Being a business owner comes with a lot of crap. In our company, literal crap that comes by the gallon. So when you do what we doo, cleaning up dog doo, inevitably you get some prank calls from kids (I can’t blame them) or voicemail from people wondering just how you pick up the poo. But then you get the questions that even in a million years of a jazillion buckets of poop pick-up, you never could expect. And sometimes someone drops a load of,“Huh?!!?!?” bigger than what a Great Dane can pile up. That’s a house pooper.
One of those calls came from an elderly woman. Voice of an 80-year-old angel: “I need some waste removed.” Easy enough. “I let my dog poop in the house. Can you clean it up?” That knocked us over about as fast as the day we realized one of our five-poodle-families needed Pepto stat. A house pooper. Because let’s wake up and smell the feces: if they let the dog poop in the house, what other mess will they leave behind for you to stick your foot in? House poopers come in all shapes, sizes and smells. In every business, you meet them. They tempt you. Your bank account stinks at the time and the project smells like easy money. Maybe it’s the customer you cut your rate for in hopes of a bigger fish. Or the quick job that shouldn’t take too much time. But eventually, you find yourself working so many hours on the project, you make pennies. Or cutting your charges so much that it sets an expectation you will keep dooing that.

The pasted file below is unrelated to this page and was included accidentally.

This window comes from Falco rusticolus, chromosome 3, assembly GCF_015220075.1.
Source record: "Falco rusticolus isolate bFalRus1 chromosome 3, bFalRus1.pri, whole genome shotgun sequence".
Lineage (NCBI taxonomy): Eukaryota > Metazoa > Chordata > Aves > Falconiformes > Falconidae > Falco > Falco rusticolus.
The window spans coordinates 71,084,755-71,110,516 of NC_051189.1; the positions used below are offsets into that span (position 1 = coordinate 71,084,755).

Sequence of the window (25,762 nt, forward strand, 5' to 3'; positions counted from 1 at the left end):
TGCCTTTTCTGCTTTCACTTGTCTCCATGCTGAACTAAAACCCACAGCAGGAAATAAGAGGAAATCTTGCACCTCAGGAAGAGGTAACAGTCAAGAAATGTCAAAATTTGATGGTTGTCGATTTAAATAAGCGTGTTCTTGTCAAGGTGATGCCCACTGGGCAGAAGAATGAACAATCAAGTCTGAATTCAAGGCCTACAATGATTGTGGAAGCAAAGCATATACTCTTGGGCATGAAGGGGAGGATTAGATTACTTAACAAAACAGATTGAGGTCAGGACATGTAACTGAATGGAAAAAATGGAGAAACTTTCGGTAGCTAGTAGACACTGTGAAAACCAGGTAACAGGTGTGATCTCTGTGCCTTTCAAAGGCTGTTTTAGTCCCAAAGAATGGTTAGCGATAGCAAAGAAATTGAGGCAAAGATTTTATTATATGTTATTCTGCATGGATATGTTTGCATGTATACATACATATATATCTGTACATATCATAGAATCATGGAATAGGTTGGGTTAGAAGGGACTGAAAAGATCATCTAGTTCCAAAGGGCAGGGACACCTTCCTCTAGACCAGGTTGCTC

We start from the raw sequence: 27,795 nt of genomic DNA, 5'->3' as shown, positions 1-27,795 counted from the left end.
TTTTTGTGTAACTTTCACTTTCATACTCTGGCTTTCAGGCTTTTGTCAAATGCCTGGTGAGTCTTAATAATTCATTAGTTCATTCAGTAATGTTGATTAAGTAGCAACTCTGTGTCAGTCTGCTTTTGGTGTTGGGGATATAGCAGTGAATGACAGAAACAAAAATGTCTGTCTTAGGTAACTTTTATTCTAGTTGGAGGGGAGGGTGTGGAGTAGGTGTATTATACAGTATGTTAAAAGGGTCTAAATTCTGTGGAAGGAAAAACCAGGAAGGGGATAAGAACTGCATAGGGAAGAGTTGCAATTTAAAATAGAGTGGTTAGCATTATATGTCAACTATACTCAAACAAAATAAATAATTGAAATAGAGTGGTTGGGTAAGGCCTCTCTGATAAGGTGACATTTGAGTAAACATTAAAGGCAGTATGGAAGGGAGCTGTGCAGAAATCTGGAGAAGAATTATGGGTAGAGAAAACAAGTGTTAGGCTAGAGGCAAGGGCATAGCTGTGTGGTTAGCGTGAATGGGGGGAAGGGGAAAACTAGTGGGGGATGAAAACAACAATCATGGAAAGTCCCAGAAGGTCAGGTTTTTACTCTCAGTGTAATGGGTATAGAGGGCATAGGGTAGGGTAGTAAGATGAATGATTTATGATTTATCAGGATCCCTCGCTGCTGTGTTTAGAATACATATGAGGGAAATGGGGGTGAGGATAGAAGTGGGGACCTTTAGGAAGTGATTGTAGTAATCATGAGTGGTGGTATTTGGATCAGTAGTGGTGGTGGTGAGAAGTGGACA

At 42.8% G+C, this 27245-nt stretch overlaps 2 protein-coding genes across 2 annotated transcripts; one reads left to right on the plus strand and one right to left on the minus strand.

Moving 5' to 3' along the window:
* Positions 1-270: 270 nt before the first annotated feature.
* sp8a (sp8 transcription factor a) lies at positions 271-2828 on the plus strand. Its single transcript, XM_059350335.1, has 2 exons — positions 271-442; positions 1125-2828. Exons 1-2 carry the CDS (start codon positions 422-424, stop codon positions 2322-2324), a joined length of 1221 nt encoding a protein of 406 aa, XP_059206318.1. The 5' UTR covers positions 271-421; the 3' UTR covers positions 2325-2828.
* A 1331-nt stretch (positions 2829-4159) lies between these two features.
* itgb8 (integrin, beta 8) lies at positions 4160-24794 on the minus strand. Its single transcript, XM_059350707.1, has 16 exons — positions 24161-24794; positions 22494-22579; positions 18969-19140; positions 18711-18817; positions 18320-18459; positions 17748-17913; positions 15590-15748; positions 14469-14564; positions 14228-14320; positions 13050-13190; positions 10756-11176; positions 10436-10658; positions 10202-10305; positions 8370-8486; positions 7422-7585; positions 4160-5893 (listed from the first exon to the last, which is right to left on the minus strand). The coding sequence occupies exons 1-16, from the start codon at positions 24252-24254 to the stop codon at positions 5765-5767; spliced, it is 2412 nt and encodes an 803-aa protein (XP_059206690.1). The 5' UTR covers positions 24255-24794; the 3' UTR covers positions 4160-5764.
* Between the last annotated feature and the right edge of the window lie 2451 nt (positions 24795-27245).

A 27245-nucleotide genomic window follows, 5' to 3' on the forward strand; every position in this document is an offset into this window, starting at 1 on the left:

Knowing when to say no can be just as important as knowing when to let go. Sometimes the crap you get from a client ends up being more than it’s worth. Just like when you bring a puppy into your home, Fido needs to be the right fit, and so doo the people you work with. You may not feel like you can fire a client, but step back and think of how much more productive you could be for someone you work well with. Bottom line, no matter how much crap you handle in your business, house poopers will always show up. You just need to know how to show them the door.